On March 11, a new round of political disturbances broke out in Thailand. The red shirts demanded the government dissolve parliament and hold a general election within weeks. The two sides are trapped in a standoff: the red shirts will not back down and the government will not give in to their demands. The political turmoil dates back to the 2006 coup d'état that overthrew the government of Thaksin Shinawatra, who had won the support of Thailand's middle and lower classes by implementing bottom-up democracy. The coup d'état reflected the contradiction between Thaksin and a Thai upper class enmeshed in elite politics and vested interests.
The coup d'état did not solve Thailand's political problems. The Thais had learned how to defend their right to a voice in national politics under Thaksin. Pro-Thaksin figures won the subsequent elections after the military government collapsed because they enjoyed majority support.
There can be no winners in Thailand color politics. Yellow and red shirts represent two opposed interest groups, neither of which are willing to accept defeat. Yellow shirts launched mass demonstrations to overthrow the pro-Thaksin administrations of Samak Sundaravej and Somchai Wongsawat, blocking the traffic in Bangkok, and seizing Bangkok airport. Now the same methods are being used by the red shirts against the government of Abhisit Vejjajiva.
Democracy is being abused as a tool to obtain favorable political outcomes. Demonstrators seek to overturn any government they don't like using any lawful means. The military, judiciary and other powers can do little to stop the demonstrators' irrational behavior. Democracy has become a drug that is diverting the Thais from living a normal life of affluence and dignity. They are currently struggling to no purpose to attain "real" democratic rights.
Parliament has become the red shirts' target. In 2008, Somchai Wongsawat and his ministers were barred from office for five years. Abhisit Vejjajiva became prime minister after the People's Power Party - successor to Thaksin's banned Thai Rak Thai Party - was, in turn, banned, and Abhisit's Democrat Party managed to cobble together a workable coalition in parliament. Democracy is supposed to mean majority rule, but it seems it sometimes means legitimacy if a majority cannot be obtained.
The red shirts see Abhisit's term as prime minister as a brief interlude and want an immediate general election to test the government's legitimacy. They claim to be simply standing for fair, open and transparent elections. But given that they represent the majority of population of Thailand, their real purpose is to elect a government of their own supporters.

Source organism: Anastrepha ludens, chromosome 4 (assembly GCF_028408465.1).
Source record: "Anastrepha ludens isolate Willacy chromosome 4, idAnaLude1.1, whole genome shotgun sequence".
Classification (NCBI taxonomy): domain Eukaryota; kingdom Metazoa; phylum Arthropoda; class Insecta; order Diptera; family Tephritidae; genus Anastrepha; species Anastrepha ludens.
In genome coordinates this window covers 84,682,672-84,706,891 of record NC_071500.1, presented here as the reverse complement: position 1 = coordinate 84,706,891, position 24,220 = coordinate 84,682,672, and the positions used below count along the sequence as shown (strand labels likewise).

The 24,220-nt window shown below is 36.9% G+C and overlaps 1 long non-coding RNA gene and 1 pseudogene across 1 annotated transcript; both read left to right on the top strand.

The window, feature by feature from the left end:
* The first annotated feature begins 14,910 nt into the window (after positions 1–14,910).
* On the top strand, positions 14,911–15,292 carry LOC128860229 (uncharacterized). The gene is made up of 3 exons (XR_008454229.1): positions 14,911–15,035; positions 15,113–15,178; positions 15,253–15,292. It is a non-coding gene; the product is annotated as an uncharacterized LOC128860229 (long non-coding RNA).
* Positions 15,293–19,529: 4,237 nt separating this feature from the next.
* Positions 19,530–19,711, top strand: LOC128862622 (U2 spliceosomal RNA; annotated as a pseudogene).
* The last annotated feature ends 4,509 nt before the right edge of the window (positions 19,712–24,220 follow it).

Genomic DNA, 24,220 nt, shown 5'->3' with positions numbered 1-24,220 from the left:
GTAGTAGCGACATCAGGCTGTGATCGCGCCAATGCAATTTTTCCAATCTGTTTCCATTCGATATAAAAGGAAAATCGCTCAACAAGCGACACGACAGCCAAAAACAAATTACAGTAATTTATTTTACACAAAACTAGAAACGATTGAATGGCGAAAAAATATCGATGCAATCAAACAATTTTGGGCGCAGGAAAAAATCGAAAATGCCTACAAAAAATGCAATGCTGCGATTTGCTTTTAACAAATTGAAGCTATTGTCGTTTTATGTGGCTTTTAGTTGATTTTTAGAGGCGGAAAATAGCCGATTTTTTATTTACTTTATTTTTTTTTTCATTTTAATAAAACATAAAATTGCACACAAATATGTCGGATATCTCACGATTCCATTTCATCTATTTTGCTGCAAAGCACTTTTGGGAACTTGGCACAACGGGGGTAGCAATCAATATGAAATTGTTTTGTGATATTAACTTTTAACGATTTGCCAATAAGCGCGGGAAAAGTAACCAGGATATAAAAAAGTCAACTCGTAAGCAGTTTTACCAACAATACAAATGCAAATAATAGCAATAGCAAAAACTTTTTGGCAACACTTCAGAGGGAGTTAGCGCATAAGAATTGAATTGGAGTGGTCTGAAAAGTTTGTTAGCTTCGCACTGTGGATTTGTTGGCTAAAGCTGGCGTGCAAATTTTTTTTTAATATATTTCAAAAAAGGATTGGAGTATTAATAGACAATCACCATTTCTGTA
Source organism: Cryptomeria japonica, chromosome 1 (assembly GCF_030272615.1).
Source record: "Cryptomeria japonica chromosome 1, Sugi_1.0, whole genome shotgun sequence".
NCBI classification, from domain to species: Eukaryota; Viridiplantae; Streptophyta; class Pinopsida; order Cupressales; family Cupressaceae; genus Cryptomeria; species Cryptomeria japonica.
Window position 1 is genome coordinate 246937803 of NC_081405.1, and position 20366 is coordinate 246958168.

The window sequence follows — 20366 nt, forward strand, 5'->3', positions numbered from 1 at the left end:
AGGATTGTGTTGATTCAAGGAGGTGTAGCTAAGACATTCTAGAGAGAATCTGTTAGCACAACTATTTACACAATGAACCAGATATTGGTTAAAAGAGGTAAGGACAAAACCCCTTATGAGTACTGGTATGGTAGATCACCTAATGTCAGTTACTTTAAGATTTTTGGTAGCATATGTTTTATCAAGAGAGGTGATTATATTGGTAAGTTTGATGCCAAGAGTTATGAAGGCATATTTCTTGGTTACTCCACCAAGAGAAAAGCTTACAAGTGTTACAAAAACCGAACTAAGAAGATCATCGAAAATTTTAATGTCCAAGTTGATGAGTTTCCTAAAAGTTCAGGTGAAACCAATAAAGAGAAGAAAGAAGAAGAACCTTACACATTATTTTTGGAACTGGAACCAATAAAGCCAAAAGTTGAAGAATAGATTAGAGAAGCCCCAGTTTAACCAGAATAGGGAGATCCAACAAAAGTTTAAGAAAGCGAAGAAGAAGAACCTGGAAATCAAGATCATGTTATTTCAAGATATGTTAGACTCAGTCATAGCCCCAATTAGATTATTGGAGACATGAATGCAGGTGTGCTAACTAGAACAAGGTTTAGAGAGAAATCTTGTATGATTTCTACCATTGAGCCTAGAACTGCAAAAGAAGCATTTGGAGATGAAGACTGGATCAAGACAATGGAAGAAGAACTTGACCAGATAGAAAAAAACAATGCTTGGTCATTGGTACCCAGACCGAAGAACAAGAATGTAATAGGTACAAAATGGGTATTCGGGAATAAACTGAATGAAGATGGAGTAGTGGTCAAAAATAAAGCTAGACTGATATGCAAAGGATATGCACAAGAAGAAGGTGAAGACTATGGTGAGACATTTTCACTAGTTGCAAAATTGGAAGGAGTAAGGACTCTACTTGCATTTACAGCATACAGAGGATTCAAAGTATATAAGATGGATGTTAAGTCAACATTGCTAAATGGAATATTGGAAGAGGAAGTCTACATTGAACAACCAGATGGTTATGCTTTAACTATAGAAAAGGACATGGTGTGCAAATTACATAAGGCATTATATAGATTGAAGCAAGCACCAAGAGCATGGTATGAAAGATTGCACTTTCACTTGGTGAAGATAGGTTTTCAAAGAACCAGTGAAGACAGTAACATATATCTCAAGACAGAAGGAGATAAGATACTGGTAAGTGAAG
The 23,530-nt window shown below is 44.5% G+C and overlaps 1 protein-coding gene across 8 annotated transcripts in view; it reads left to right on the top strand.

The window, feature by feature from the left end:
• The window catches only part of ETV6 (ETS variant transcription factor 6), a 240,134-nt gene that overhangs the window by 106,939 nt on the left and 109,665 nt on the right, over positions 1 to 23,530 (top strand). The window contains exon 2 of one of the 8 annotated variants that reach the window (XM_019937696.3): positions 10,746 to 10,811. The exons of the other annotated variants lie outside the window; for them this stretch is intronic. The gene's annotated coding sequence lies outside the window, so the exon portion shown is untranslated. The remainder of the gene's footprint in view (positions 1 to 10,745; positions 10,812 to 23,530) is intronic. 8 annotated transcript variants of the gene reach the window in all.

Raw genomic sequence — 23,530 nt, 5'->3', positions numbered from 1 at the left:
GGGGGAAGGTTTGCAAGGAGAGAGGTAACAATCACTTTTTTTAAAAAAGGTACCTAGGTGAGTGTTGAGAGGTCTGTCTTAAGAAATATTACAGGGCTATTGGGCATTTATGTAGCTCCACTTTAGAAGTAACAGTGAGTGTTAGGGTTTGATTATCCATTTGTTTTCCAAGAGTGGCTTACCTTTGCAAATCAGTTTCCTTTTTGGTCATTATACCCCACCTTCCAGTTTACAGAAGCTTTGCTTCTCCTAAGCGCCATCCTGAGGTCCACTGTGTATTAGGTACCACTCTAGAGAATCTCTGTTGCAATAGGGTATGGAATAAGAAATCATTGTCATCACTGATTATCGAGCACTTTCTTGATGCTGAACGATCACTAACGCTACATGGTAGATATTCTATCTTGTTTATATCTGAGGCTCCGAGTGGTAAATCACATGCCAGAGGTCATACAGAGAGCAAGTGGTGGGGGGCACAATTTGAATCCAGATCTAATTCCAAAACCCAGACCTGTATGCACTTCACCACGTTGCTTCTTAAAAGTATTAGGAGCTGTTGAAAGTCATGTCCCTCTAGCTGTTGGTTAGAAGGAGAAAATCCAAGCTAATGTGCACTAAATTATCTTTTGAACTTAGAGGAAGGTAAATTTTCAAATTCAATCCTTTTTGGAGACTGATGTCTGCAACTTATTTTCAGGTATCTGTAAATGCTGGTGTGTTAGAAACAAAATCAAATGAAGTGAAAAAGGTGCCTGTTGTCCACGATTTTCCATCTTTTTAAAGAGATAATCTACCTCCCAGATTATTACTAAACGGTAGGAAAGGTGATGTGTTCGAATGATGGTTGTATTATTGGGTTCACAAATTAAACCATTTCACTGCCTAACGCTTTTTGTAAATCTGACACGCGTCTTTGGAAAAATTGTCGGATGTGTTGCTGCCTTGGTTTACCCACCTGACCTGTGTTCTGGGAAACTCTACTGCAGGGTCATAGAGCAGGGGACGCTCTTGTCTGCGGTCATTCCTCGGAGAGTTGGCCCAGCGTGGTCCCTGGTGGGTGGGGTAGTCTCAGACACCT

The government will not give way easily. Abhisit is a representative of the Thai upper class and can command the support of the police, army, parliament and courts more easily than his pro-Thaksin predecessors in government. He can mobilize the state to carry out tough action against the red shirts, while alternately bargaining with the red shirts to drag out the struggle and sap their morale. If the situation becomes critical he can take even harsher measures to deter, control, contain and limit the red shirt movement.
Abhisit Vejjajiva is, at heart, a supporter of western-style democracy and would like to be prime minister of all the Thais. He has taken steps to help Thailand's rural poor by cutting taxes, and other measures, which have the support of other ASEAN members as effective ways to promote democracy. If there had been no international financial crisis, Abhisit might well have had the resources to satisfy the demands of Thailand's rural poor and calm the anger of the red shirts.
But as things stand, the situation can only get worse if no compromise is reached. The demonstrations of the red shirts are causing discontent among some Bangkok residents. If the government's yellow shirt supporters go onto the streets to confront the reds, Thailand could be in for a period of prolonged chaos that would benefit no-one.
Thailand is at a crossroads of democracy and social stability, and needs to work out how to handle its street politics correctly. In the end, some kind of compromise between the upper class and the middle and lower classes is unavoidable. Only in this way, can Thailand continue on a healthy, if fragile, path to progress.